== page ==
An Alternative to the Scale-up and Distribution of Pandemic Influenza Vaccine - With baculovirus-based production in disposable equipment, vaccine can be available 10 to 12 weeks after an outbreak. -

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An Alternative to the Scale-up and Distribution of Pandemic Influenza Vaccine
With baculovirus-based production in disposable equipment, vaccine can be available 10 to 12 weeks after an outbreak.


BioPharm International Supplements


An Alternative Approach: Baculovirus Production in Disposable Equipment

Novavax, Inc. (Rockville, MD), is developing a novel, recombinant vaccine using cell culture to rapidly produce three proteins specific to an emerging influenza strain that self-assemble into an enveloped, non-infectious particle (virus-like particle or VLP) resembling the influenza virus. The approach provides vaccine within 10 to 12 weeks of identification of the new strain and provides an exact match to the wild-type influenza strain. Yields are significantly higher than egg and mammalian cell culture production. The high yields and use of a nonpathogenic baculovirus allows production in disposable manufacturing equipment. The use of disposables radically lowers facility costs, making the solution affordable to many governments. These advantages are explained below.


Figure 1. The insect-cell based vaccine can be ready in 10–12 weeks, compared to 24 for a traditional method. Part of the time savings is achieved by preparing the reagants for lot-release testing while the vaccine is in production.
The time required to manufacture this insect-cell based vaccine is 10–12 weeks, as shown in Figure 1. This time includes four weeks to make recombinant baculovirus production seed stock from the native influenza virus DNA or from the DNA sequence identified by the relevant health agencies, such as the Centers for Disease Control or the World Health Organization. These seed stocks are used to make manufacturing lots starting in week 5. In parallel, recombinant hemagglutinin (HA), neuraminidase (NA), and matrix (M1) protein are made for the generation of reagents needed for lot-release testing. During weeks 8 to 10, vaccine lots, which have been in production since week 5, are formulated, filled, and packaged for distribution, with release expected in weeks 10 to 12. This is approximately the same time that the first pandemic wave of disease will peak, so having vaccine available this quickly offers the potential to halt the pandemic in its tracks. Traditional manufacturing processes, in contrast, require preparation of a nonpathogenic virus (because an avian virus would kill the fertile egg used in production), and then production of materials used to make reagents. Only when these reagents are available can vaccine be released. The traditional process in this case takes at least 20 to 24 weeks, which means that vaccine is not available until the second wave of pandemic disease, after much of the damage has been done.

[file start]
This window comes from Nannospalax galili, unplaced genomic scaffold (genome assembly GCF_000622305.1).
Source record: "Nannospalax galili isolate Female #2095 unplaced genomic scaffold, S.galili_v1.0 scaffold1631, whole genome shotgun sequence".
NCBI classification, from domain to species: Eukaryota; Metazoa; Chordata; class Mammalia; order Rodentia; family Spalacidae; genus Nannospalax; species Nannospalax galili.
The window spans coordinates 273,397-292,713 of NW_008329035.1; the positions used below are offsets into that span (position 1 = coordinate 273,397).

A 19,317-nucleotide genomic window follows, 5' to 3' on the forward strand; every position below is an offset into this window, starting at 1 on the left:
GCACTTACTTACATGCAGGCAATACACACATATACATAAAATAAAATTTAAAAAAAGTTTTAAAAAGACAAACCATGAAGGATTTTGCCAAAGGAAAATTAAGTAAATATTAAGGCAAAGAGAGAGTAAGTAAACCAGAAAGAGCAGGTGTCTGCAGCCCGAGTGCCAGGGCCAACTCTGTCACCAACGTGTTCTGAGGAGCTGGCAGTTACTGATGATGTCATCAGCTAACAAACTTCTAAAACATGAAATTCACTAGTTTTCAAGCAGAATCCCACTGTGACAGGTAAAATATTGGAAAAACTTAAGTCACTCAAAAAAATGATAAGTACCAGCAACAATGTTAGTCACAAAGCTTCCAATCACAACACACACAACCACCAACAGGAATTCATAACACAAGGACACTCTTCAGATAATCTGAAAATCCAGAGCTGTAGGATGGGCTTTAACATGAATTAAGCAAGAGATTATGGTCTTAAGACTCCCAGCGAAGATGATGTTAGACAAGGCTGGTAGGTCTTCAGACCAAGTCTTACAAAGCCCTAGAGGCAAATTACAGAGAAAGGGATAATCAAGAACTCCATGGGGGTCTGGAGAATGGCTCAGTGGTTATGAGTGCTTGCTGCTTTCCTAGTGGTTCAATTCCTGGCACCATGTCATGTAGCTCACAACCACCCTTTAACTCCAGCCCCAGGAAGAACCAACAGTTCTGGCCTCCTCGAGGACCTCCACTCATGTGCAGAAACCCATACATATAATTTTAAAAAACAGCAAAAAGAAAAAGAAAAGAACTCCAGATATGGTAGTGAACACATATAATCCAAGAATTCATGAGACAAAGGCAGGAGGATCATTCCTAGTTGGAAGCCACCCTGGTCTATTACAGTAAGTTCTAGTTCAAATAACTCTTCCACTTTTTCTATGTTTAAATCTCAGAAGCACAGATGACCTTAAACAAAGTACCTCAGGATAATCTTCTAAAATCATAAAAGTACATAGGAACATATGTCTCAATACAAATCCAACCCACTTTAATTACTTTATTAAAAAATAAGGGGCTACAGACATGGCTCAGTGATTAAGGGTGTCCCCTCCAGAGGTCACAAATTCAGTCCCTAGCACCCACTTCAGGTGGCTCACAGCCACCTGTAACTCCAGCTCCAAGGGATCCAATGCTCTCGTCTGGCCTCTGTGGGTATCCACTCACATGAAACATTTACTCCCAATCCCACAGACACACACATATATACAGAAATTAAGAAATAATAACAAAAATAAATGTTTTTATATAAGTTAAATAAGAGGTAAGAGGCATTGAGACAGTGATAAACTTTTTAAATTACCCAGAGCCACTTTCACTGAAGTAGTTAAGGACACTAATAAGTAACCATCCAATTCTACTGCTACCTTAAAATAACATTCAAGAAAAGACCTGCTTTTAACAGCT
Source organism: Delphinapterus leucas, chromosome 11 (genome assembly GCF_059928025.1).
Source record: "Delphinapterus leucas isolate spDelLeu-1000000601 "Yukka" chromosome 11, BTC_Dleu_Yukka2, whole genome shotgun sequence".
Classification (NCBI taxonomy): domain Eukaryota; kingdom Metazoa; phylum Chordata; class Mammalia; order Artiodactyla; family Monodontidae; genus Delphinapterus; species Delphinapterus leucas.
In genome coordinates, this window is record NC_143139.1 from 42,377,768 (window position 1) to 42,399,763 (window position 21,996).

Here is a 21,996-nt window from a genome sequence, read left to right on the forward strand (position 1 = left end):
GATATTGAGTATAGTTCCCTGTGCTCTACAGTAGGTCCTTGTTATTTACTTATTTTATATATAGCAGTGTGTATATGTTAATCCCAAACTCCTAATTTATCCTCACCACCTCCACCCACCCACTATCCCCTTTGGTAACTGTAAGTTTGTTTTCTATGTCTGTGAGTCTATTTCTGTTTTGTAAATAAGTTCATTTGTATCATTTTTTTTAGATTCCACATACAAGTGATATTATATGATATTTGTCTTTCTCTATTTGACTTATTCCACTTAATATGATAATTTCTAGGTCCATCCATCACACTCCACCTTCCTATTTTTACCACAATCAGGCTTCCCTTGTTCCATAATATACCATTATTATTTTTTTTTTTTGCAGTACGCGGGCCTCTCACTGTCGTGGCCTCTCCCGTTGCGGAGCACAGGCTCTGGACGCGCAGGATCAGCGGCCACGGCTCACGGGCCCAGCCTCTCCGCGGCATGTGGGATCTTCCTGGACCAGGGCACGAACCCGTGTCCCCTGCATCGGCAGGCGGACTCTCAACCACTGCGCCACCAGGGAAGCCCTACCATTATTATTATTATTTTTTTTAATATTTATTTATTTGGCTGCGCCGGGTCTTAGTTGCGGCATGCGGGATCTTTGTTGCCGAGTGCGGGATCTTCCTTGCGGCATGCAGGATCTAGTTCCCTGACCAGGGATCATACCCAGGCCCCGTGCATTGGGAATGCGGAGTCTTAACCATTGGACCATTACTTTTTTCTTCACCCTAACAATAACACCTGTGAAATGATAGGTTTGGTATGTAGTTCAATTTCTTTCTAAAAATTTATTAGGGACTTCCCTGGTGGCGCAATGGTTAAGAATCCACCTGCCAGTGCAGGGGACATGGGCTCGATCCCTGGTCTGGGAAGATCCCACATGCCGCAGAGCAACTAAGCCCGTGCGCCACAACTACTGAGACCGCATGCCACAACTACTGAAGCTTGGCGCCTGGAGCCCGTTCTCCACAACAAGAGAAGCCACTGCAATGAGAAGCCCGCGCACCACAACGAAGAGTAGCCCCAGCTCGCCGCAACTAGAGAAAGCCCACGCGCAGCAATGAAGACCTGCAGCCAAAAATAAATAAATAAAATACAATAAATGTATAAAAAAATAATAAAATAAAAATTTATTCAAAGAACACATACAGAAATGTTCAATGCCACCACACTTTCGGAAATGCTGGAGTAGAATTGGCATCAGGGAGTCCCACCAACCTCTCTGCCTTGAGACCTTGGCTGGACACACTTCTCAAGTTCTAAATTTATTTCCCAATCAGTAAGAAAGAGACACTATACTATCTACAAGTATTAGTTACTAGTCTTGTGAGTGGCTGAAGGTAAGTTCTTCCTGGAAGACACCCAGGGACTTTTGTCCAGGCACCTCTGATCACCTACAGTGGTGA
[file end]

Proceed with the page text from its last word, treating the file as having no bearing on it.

Figure 2. Relative yield from traditional vaccine production compared to baculovirus production of a virus-like particle (VLP) based vaccine. Because the VLP vaccine is effective at a much lower dose, the effective yield of the baculovirus production system is 42 times higher.
The insect-cell production system also has a very high productivity compared to traditional approaches (Figure 2). Yields in the production of HA are 7–10 times higher (in grams of protein per volume of production lot) than with traditional methods. These high yields make it possible to use small disposable reactors (1,000–2,000 L) instead of 20,000-L reactors needed for mammalian cell culture production. The system developed for making Phase 1 and Phase 2 clinical lots uses 200-L Wave reactors (GE Healthcare, Uppsala, Sweden) for the production of VLPs, followed by a series of purification steps that are also executed in disposable equipment. The current high yields are expected to increase as high-performance disposable stirred reactors (Xcellerex Inc., Waltham, MA) are used to scale up the process to 1,000 L for commercial production. Higher gas transfer rates are expected to support higher insect cell culture densities, thus providing higher volumetric productivity. Further, clinical testing to date has shown that much smaller doses of the VLP vaccine are needed to match the effectiveness of licensed pandemic vaccines (without the use of adjuvants). This means that the yield advantage is further magnified to >40-fold higher productivity in terms of doses of vaccine per liter of cell culture.


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